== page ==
Categories of Special Interest
In Use As
1840 - 1845
Terraced two-bay four-storey former townhouse over basement, built 1841, as a terrace comprising Nos. 1-6 (50930186-91). Now converted into apartments. Pitched roof to front (south) span, hipped to west-end, with shared M-profile hipped roof to rear span (north) with ridge running perpendicular to street. Brick chimneystacks with lipped yellow clay pots to east party wall, concealed behind ashlar granite parapet with moulded cornice and coping. Concealed rainwater goods. Red brick walling laid in Flemish bond with rusticated granite walling to ground floor over offset granite plinth, rendered walling to basement. Square-headed window openings with projecting granite sills, continuous to first floor, voussoired heads and rendered reveals to upper floors, sills and surrounds to basement. Openings diminishing to upper floors. Windows are largely six-over-six sliding timber sashes with cavetto horns, six-over-three to third floor, ten-over-ten to basement and replacement one-over-one to first floor with convex horns. Ornate cast-iron balconettes affixed to first and second floor openings. Round-headed door opening with granite voussoirs, moulded rendered reveals and Neo-classical doorcase comprising fluted Scamozzian-Ionic columns on plinth stops rising to moulded cornice with panelled frieze featuring wreathes. Ornate petal fanlight over four-panelled timber door with beaded-muntin and brass furniture. Granite entrance platform, with cast-iron boot scraper, six bull-nosed granite steps to street flanked by masonry balustrades on granite plinths, enclosing basement well to east-side. Plainly detailed replacement timber door and casement sidelight beneath entrance platform, similar door to south basement wall, leading to storage area beneath pavement. Granite paving to street with cast-iron coal-hole covers. Street fronted on north side of Wilton Place, overlooking Grand Canal to south and an enclosed park to south-west.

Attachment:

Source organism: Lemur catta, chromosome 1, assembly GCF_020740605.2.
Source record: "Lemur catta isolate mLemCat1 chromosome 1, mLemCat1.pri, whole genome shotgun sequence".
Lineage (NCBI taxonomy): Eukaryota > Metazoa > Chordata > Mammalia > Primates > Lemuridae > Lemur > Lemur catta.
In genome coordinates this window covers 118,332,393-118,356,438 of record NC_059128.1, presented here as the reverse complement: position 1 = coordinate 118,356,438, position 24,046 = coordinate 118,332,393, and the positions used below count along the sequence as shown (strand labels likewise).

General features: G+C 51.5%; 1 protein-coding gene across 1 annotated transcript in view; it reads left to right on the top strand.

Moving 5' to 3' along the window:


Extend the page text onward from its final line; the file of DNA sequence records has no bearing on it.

One of a terrace of six, this former townhouse was originally intended to be part of a large-scale scheme, devised c. 1830 by Arthur Neville, for a crescent framing a semi-circular park, overlooking the Grand Canal. Delayed and then revised due to failed negotiations over land acquisition, the terrace was eventually built in 1841, with four houses constructed by George Farrell. One is attributed to Henry McManus. Characterised by granite rusticated ground floors, decorative iron balconettes, balustraded stone steps and good Scamozzian-Ionic doorcases, the terrace is largely well retained, despite some alterations and loss of historic fabric. The terrace defines much of the streetscape character of Wilton Place, and is the only realised section of a grand-scale mid-nineteenth century planning scheme.